It was during this period that Armani truly began to experiment with red carpet dressing. The first of many celebrities to grace the red carpet in Armani tailoring was Daine Keaton in 1978, wearing an oversized Armani jacket to collect her Oscar for Best Actress. After Keaton’s appearance, the ball kept rolling and more actors and celebrities found themselves draped in the sophisticated tailoring of Armani; in 1989 Pfeiffer wore a navy silk cocktail suit by the designer to the Oscars, in 1990 Julia Roberts and Keifer Sutherland both wore his menswear suits to the Golden Globes, and in 1992 Jodie Foster accepted her Best Actress Oscar in an Armani evening suit.
Thirty years on from his debut, Armani designs still make regular appearances at red carpet events and his legacy continues as a high end designer of both haute-couture and ready to wear collections.
Armani menswear in American Gigolo
Armani in culture
Having made a name for himself in the world of fashion, Armani’s pop culture relevance was solidified when he met artist Andy Warhol in 1980. The artist created a portrait of the designer in his world-famous pop art style which was then sold to Italian clothing manufacturer GFT and created a friendship that endured, with Warhol taking Armani out to experience New York’s wild nightlife despite the language barrier between the two. Armani himself described the feeling of being immortalised in a Warhol portrait in the following way; “I felt that, somehow, in having my portrait painted by the master of pop culture, I had become part of that culture for the first time. And if I am honest, I found this idea rather flattering.”
Since being welcomed into the cultural mainstream, Armani has rarely strayed from this path. It could be said that he defined a new type of cultural mainstream - one where menswear was no longer restricted by utilitarianism but instead embraced sensuality and style. It was this reimagining of not only men's fashion, but men's lifestyles and aspirations, that encouraged Armani's commercial success and longevity within the public realm.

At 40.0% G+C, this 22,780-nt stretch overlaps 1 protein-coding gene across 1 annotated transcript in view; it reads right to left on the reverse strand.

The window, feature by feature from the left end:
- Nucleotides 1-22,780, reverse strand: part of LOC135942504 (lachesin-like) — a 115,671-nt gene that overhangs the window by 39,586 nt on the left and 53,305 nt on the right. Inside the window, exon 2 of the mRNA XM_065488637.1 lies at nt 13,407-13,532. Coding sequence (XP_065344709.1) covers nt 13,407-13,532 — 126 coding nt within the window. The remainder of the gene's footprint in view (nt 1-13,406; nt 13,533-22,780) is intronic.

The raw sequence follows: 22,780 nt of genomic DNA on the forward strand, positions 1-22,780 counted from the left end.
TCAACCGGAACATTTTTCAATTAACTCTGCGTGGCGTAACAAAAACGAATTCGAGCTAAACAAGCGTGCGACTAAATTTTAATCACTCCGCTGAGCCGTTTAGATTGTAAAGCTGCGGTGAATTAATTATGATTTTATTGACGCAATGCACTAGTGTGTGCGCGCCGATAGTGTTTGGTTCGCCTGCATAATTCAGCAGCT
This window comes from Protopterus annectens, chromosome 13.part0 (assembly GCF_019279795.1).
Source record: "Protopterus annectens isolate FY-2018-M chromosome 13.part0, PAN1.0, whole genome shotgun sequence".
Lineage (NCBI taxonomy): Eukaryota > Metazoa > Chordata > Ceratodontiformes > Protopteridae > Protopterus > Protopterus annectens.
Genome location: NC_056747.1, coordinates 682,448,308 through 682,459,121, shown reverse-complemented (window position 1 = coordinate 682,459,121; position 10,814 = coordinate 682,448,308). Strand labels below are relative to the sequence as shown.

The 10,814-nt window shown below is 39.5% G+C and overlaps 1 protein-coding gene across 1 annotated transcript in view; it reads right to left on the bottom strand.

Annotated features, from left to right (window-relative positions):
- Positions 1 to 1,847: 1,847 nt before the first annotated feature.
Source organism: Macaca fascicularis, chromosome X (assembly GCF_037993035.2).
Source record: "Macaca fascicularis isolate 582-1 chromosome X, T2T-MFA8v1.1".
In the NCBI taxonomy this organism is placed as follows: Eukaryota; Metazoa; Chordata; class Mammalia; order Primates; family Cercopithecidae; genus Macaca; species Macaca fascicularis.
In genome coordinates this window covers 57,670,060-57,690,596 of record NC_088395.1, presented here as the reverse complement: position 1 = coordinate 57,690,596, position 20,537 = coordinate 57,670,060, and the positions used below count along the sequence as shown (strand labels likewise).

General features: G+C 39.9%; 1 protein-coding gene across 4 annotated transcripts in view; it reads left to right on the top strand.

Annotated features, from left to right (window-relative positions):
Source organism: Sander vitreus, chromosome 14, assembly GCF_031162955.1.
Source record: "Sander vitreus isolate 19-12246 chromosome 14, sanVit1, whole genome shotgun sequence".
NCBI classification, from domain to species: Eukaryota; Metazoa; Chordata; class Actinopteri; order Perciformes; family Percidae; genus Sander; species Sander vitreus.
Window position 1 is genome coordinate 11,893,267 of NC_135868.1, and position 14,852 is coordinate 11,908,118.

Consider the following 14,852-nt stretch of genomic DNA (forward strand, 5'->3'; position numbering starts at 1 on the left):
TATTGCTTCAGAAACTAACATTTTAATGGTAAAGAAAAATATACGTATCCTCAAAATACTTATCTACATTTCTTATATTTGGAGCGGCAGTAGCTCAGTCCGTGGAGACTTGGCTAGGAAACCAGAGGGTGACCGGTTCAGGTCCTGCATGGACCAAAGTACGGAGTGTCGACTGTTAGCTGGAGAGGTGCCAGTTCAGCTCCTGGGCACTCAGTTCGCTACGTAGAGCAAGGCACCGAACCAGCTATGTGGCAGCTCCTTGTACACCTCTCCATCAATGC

As a womenswear designer, he used similar concepts of liberation from structure as he did in menswear, informing workwear style for decades to come. Instead of untailored florals, as had been the style, Armani opted for chic, deconstructed pantsuits for the modern woman. This culture of workwear power dressing prevails in offices today, with professional women often opting for the sleek androgynous style of Armani designs.
Giorgio Armani's portrait by Andy Warhol
A success story
The Armani empire now reaches across the globe, with over £2.9 billion in revenue each year and over 7,000 employees. From one man designing clothes after a brief stint in the fashion industry to a global fashion behemoth, it is reasonable to call Armani one of the most successful designers in the world. With a prestigious history and plenty of hard work, Armani continues to break the boundaries of modern fashion and, as vintage clothing comes back into the mainstream, a roaring trade in vintage Armani is sure to run parallel. Unmatched in his success, Armani clothing is a solid investment in quality and high fashion design.
Shop our vintage collections of 1980s and 1990s Armani here:
Image 1: www.businessoffashion.com
Image 3: https://www.interviewmagazine.com/fashion/giorgio-armani-1